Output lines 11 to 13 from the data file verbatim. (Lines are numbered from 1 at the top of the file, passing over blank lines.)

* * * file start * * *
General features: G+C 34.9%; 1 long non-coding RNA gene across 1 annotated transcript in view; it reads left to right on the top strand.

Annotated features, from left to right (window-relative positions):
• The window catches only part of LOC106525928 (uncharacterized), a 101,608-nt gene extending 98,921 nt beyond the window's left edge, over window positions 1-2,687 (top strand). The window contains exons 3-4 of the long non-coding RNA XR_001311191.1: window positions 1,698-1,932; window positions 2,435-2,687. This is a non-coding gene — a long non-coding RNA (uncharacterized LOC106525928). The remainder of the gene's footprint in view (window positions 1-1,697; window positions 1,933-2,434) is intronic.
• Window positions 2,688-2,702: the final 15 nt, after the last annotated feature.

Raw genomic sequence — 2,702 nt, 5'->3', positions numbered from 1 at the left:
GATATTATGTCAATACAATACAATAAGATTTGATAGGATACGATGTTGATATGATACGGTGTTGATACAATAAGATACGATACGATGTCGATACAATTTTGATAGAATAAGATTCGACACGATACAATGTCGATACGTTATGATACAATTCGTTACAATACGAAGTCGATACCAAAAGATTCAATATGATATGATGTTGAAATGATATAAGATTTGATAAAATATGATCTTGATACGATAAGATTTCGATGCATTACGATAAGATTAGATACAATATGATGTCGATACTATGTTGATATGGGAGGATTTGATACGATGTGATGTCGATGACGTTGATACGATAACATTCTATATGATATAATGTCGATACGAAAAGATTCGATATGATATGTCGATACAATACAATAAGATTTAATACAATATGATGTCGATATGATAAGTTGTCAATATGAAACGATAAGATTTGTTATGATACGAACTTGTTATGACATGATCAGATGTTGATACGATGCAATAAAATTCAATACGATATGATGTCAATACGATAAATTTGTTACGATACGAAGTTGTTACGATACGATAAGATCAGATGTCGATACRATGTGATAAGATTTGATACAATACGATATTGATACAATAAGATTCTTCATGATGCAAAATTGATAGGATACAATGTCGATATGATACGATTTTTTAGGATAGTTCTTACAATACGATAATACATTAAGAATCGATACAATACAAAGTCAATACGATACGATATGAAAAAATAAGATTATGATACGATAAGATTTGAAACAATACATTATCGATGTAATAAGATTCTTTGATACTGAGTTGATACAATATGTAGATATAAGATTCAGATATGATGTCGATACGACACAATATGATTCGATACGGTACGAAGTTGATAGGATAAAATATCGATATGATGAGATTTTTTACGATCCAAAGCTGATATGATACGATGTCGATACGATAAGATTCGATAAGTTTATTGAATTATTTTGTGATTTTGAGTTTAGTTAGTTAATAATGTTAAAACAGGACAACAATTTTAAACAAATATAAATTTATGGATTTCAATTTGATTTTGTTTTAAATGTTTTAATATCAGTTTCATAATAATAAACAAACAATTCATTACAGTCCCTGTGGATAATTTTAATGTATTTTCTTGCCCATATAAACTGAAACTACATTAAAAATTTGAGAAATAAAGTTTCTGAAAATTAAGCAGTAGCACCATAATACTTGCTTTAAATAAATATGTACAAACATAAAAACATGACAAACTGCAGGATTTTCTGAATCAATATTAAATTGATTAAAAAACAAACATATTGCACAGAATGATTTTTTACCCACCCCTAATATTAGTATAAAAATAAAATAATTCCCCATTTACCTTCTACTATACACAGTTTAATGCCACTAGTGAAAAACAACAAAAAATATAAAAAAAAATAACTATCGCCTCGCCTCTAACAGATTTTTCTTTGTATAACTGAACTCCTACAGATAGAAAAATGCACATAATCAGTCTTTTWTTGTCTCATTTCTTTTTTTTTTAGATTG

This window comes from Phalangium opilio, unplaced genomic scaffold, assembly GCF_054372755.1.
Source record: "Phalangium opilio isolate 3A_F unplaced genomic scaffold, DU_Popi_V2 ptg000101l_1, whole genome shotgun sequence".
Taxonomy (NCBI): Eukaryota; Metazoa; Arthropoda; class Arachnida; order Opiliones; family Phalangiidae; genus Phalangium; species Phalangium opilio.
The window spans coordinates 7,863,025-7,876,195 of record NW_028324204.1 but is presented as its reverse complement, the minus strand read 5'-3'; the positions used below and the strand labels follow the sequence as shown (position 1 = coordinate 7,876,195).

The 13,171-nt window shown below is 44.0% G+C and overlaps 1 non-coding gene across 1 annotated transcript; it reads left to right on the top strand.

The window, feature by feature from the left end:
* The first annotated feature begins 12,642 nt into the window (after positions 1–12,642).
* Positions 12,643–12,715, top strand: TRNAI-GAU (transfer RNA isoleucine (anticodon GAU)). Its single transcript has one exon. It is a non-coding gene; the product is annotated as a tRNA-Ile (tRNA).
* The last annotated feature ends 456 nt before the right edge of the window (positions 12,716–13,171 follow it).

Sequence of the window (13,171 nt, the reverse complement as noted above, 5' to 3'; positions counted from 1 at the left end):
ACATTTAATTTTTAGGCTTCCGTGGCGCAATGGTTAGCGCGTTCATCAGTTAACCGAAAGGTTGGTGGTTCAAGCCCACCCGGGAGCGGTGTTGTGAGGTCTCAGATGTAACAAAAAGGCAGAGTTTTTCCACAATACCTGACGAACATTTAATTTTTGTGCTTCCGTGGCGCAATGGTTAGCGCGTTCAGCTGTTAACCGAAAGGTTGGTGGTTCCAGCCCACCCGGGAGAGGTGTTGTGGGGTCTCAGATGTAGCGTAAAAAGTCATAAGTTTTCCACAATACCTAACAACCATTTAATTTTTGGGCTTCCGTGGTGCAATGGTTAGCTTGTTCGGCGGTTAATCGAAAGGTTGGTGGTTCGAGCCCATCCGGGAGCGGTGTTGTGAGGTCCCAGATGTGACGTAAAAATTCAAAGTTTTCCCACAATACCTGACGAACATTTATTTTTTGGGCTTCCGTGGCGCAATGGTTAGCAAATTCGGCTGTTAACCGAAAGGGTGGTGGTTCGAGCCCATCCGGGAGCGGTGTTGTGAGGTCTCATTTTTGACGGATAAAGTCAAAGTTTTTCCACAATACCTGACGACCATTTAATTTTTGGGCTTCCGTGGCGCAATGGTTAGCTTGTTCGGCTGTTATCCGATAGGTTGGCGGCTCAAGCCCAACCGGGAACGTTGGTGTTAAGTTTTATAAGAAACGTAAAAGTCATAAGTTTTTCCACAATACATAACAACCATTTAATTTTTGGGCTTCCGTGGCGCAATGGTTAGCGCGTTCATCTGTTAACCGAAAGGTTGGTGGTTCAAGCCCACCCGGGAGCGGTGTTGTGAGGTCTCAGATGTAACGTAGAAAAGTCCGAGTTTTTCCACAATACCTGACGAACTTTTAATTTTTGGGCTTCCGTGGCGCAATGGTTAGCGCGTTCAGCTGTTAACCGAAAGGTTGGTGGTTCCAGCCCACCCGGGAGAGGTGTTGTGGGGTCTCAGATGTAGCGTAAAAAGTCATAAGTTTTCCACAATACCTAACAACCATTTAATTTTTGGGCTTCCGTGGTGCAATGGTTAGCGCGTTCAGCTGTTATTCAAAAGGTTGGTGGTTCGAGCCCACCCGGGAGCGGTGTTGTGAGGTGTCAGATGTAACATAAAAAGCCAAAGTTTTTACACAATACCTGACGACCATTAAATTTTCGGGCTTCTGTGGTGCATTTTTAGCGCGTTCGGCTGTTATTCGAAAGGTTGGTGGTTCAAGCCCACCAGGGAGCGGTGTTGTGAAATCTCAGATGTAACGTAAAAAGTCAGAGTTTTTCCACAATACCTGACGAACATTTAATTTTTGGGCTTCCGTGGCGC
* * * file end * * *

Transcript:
The 13,171-nt window shown below is 44.0% G+C and overlaps 1 non-coding gene across 1 annotated transcript; it reads left to right on the top strand.

The window, feature by feature from the left end:
* The first annotated feature begins 12,642 nt into the window (after positions 1–12,642).